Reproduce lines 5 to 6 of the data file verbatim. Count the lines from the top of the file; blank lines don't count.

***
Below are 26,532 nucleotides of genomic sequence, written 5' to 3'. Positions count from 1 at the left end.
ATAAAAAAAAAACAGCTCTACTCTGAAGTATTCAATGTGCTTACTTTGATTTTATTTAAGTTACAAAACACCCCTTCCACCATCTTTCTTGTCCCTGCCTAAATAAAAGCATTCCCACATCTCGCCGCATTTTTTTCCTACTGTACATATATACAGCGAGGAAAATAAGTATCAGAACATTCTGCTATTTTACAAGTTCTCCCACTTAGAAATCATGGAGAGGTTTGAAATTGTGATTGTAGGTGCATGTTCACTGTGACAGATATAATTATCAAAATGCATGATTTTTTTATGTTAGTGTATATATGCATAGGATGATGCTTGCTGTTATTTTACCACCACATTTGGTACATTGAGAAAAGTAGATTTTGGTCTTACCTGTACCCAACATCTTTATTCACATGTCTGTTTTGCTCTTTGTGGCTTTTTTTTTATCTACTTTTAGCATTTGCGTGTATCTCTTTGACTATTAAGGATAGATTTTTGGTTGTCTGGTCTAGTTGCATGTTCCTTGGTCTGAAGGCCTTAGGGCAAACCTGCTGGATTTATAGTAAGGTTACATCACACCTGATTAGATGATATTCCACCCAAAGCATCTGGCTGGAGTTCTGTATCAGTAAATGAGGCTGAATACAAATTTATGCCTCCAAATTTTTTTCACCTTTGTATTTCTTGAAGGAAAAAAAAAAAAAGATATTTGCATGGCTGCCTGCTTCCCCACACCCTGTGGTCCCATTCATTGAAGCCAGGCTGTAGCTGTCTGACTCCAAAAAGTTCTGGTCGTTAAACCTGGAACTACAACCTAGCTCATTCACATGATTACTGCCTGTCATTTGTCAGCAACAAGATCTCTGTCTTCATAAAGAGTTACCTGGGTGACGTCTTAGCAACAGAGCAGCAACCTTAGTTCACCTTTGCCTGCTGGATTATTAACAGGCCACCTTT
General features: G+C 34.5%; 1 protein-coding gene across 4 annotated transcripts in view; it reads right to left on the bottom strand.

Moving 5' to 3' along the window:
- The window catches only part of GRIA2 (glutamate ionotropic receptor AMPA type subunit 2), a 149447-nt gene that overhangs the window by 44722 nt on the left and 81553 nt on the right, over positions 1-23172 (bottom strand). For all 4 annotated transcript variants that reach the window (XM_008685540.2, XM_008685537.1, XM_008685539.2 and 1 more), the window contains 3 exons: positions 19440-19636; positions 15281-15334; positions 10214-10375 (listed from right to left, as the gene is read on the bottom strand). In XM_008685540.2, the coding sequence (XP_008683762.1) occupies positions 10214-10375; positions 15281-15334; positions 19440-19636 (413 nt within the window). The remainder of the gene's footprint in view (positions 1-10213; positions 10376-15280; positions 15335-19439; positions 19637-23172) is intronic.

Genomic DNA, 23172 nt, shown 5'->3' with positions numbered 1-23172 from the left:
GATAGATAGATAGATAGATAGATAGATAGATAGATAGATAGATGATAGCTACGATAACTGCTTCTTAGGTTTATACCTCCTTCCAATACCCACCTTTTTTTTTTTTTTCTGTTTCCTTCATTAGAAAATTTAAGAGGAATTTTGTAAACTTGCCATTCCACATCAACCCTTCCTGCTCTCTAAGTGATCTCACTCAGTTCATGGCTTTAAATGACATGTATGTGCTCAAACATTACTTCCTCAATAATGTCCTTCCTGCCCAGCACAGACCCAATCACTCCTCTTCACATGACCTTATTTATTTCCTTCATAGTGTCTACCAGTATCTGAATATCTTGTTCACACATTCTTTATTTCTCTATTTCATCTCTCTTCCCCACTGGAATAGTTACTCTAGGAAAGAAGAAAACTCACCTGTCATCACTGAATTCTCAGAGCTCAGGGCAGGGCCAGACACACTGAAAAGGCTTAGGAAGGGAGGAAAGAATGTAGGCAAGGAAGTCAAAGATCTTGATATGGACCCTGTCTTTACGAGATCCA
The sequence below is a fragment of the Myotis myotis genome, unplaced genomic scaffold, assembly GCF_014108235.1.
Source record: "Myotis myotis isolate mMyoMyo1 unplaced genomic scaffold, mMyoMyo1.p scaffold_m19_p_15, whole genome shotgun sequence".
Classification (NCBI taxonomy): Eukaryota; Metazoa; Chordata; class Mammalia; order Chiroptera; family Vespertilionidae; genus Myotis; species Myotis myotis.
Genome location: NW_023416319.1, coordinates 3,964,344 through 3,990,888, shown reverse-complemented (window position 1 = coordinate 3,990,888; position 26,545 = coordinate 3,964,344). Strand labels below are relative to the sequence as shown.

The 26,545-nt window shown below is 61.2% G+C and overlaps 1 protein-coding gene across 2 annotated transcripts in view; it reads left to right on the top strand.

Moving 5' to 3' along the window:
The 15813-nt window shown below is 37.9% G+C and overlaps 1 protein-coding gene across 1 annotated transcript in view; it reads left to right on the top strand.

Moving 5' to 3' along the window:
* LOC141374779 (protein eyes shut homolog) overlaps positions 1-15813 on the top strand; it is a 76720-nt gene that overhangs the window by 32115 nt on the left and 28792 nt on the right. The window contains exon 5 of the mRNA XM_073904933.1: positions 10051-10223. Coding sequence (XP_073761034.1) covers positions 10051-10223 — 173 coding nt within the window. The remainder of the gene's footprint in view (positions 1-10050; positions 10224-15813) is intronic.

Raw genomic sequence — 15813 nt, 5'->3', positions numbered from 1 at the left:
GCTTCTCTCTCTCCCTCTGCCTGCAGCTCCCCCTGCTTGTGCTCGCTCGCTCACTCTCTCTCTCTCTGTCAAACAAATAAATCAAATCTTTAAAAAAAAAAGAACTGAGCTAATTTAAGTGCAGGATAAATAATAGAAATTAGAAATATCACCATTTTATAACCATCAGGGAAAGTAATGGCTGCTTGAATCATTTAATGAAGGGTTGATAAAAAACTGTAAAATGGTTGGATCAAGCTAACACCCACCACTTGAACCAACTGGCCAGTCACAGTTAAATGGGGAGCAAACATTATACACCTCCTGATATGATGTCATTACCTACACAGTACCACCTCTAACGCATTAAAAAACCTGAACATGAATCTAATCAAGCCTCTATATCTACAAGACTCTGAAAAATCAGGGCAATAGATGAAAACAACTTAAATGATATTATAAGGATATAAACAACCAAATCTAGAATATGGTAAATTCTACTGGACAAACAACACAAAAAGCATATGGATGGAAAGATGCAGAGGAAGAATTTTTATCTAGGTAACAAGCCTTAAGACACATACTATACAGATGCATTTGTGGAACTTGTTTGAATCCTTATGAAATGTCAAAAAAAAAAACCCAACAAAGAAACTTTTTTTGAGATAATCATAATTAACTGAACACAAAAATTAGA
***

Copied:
- The window catches only part of GRIA2 (glutamate ionotropic receptor AMPA type subunit 2), a 149447-nt gene that overhangs the window by 44722 nt on the left and 81553 nt on the right, over positions 1-23172 (bottom strand). For all 4 annotated transcript variants that reach the window (XM_008685540.2, XM_008685537.1, XM_008685539.2 and 1 more), the window contains 3 exons: positions 19440-19636; positions 15281-15334; positions 10214-10375 (listed from right to left, as the gene is read on the bottom strand). In XM_008685540.2, the coding sequence (XP_008683762.1) occupies positions 10214-10375; positions 15281-15334; positions 19440-19636 (413 nt within the window). The remainder of the gene's footprint in view (positions 1-10213; positions 10376-15280; positions 15335-19439; positions 19637-23172) is intronic.

Genomic DNA, 23172 nt, shown 5'->3' with positions numbered 1-23172 from the left: